Making The ADAS Distinction Gives Insurers The Edge

This article is by Andrew Ballard, product principal, LexisNexis Risk Solutions, and it takes a look at how ADAS features can affect the pricing of vehicle risk, driver behaviour and enhance claims data.

Semi-conductor shortages reducing the inflow of new cars continues to have a knock-on effect on the values of second hand cars and looks set to be an issue for months to come. As well as looking at the macro-economic factors affecting a car’s valuation, many other factors are logically taken into account for insurance pricing such as its condition, mileage and general status. But what of the various items of safety technology now embedded in vehicles?

As technology advances and more vehicles incorporate Advanced Driver Assistance Systems (ADAS), such as driver alerts, lane departure warnings and parking aids, data on the vehicle’s build specification at a Vehicle Identification Number (VIN) level will be critical in informing pricing. But it has much wider potential too. Access to this data could also play an important role in helping insurance providers and consumers differentiate between those features that are more of a convenience aid and those that can actively assist such as performing an automated emergency stop.

On 26th January 2022, The Law Commission of England and Wales and the Scottish Law Commission (the Law Commissions) published their joint report, making recommendations for the safe and responsible introduction of self-driving vehicles. The report recommended introducing a new Automated Vehicles Act, to regulate vehicles that can drive themselves. It recommends drawing a clear distinction between features which just assist drivers, such as adaptive cruise control, and those that are self-driving.

Of utmost relevance to the insurance sector is that under the Law Commissions’ proposals, when a car is authorised by a regulatory agency as having “self-driving features” and those features are in-use, the person in the driving seat would no longer be responsible for how the car drives. Instead, the company or body that obtained the authorisation (an Authorised Self-Driving Entity) would face regulatory sanctions if anything goes wrong.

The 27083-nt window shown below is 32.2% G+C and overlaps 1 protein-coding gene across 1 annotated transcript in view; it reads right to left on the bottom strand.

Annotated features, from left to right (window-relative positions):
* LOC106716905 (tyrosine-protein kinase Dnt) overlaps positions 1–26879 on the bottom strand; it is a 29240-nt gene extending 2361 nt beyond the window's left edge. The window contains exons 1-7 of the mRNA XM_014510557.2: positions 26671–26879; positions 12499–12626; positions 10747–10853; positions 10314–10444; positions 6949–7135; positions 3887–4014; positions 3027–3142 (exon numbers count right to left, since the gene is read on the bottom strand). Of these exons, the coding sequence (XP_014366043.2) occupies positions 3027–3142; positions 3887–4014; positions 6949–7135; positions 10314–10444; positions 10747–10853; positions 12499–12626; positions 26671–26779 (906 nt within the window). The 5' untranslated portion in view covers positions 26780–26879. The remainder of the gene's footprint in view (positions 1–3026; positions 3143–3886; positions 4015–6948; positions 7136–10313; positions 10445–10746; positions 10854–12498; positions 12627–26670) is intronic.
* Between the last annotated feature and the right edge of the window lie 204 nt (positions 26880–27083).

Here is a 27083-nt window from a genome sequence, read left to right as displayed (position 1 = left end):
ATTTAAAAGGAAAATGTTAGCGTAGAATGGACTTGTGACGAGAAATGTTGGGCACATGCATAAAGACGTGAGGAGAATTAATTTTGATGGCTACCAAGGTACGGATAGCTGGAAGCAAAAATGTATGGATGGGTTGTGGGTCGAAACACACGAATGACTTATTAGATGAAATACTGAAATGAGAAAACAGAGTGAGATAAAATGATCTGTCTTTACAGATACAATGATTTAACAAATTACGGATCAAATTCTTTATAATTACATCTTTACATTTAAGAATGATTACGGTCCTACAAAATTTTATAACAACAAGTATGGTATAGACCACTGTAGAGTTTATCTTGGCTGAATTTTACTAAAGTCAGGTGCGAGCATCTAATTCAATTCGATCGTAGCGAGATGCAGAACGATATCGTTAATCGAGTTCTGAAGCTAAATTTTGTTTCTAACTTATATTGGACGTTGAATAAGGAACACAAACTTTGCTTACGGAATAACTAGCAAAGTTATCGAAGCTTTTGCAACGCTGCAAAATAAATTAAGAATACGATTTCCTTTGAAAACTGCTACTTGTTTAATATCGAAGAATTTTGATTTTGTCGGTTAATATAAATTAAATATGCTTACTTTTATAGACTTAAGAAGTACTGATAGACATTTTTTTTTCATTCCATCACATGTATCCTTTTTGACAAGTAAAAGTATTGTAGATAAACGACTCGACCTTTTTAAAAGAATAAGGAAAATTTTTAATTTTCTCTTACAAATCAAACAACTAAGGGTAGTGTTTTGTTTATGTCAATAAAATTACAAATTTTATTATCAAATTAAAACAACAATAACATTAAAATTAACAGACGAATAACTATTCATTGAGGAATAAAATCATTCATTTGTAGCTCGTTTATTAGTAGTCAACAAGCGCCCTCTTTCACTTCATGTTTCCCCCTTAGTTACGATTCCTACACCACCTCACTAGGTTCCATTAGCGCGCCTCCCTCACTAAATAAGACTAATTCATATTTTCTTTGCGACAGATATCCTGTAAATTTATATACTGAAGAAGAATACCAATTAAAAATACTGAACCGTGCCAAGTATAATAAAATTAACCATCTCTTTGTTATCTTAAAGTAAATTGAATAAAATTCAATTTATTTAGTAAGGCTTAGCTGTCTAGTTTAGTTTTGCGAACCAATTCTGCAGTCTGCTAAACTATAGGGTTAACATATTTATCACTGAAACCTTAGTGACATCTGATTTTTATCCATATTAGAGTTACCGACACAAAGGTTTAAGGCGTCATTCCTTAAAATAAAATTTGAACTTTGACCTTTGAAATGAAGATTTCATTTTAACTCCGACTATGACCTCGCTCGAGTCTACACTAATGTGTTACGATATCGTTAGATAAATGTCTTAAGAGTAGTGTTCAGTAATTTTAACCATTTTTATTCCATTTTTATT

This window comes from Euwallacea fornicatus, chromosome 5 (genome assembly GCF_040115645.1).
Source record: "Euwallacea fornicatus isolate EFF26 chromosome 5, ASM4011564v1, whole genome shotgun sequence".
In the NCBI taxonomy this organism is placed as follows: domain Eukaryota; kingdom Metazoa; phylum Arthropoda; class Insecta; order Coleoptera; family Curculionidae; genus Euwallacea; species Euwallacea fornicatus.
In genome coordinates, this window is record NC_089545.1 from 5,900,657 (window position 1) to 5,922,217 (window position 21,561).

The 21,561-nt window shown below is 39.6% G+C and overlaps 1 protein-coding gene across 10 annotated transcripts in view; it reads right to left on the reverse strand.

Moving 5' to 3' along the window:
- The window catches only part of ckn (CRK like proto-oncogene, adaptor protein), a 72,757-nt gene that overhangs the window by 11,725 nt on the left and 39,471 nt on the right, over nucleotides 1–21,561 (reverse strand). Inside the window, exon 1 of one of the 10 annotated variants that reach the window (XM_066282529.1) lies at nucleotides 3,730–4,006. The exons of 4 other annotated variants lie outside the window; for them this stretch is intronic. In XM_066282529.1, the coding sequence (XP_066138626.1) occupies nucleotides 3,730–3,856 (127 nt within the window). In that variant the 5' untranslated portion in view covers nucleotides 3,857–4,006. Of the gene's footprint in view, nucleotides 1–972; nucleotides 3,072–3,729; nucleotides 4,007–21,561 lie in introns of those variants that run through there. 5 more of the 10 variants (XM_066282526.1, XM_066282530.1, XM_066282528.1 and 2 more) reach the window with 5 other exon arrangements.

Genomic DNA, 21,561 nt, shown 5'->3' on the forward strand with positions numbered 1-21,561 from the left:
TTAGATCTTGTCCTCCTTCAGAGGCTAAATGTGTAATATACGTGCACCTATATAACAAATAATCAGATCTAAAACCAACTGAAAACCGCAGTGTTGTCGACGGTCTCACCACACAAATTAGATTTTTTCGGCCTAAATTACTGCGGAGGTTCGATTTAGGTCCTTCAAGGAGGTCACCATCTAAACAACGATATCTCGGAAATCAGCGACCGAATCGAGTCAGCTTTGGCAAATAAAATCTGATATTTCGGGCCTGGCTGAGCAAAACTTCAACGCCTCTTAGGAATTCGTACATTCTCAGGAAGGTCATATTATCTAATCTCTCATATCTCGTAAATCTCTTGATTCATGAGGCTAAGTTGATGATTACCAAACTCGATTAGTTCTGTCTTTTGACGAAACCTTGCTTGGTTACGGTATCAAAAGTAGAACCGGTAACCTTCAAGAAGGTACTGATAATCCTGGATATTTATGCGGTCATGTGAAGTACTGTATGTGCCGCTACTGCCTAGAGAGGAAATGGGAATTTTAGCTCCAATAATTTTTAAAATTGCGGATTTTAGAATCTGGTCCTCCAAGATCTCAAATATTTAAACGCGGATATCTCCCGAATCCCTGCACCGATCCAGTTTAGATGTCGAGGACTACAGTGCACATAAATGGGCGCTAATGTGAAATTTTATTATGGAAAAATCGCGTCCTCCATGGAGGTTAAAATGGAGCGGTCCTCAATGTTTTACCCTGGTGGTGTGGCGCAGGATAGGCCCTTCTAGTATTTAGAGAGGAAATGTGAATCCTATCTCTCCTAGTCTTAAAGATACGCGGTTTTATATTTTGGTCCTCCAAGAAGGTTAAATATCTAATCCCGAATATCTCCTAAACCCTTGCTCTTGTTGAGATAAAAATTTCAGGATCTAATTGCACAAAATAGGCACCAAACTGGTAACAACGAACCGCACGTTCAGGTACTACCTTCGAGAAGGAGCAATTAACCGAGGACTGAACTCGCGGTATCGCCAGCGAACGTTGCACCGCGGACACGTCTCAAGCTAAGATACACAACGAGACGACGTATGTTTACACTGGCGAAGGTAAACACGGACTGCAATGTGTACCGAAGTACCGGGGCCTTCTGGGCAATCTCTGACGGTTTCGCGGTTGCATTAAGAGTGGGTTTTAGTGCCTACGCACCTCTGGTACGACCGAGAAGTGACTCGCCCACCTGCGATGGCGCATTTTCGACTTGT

The Law Commission’s report underlines the increasing pressure on insurance providers to know, before underwriting a policy or handling a claim, exactly how a car is equipped from a safety technology perspective, whether any self-drive functions are present and how the ADAS functions present on the vehicle work together or in isolation to reduce a collision or road traffic accident. In our insurance speak – a reduction in claims frequency.

We have said before that having this knowledge puts the insurance sector in a powerful position to educate consumers on the presence of ADAS in their vehicle – particularly if the car has been bought second hand. The Law Commission’s report simply strengthens that argument.

Remarkably, despite ADAS features being present to help a driver, some people can find the alerts annoying and so disable them. In fairness, some earlier systems for lane keeping assistance could prove to be a distraction. Add to this the fact that most drivers were not educated or trained on how these features operate and how to get the best from them. Additionally, if a vehicle has had remedial bodywork after an accident, the sensors may not have been recalibrated correctly, meaning the technology is not working as intended. So, it is easy to see how a car buyer might be unaware of the ADAS technology at their fingertips and even if they are, they could remain unfamiliar with the benefits.

By using a vehicle-centric database like LexisNexis® Vehicle Build, a new solution to help insurance providers understand and evaluate the ADAS technology fitted to a vehicle at a Vehicle Identification Number (VIN), insurance providers can help educate drivers on the exact ADAS specification of their vehicle and encourage them to become familiar to their positive benefits.

Whilst door-to-door autonomous driving remains a thing of the future, many vehicles being sold today can perform driverless manoeuvres. Whilst currently restricted to parking and specific highways driving as defined within Automated Lane Keeping Systems (ALKS) where the legislation and rules remain to be confirmed, higher levels of automation and driver assistance are with us and will only improve over time.

About alastair walker 12093 Articles
20 years experience as a journalist and magazine editor. I'm your contact for press releases, events, news and commercial opportunities at Insurance-Edge.Net

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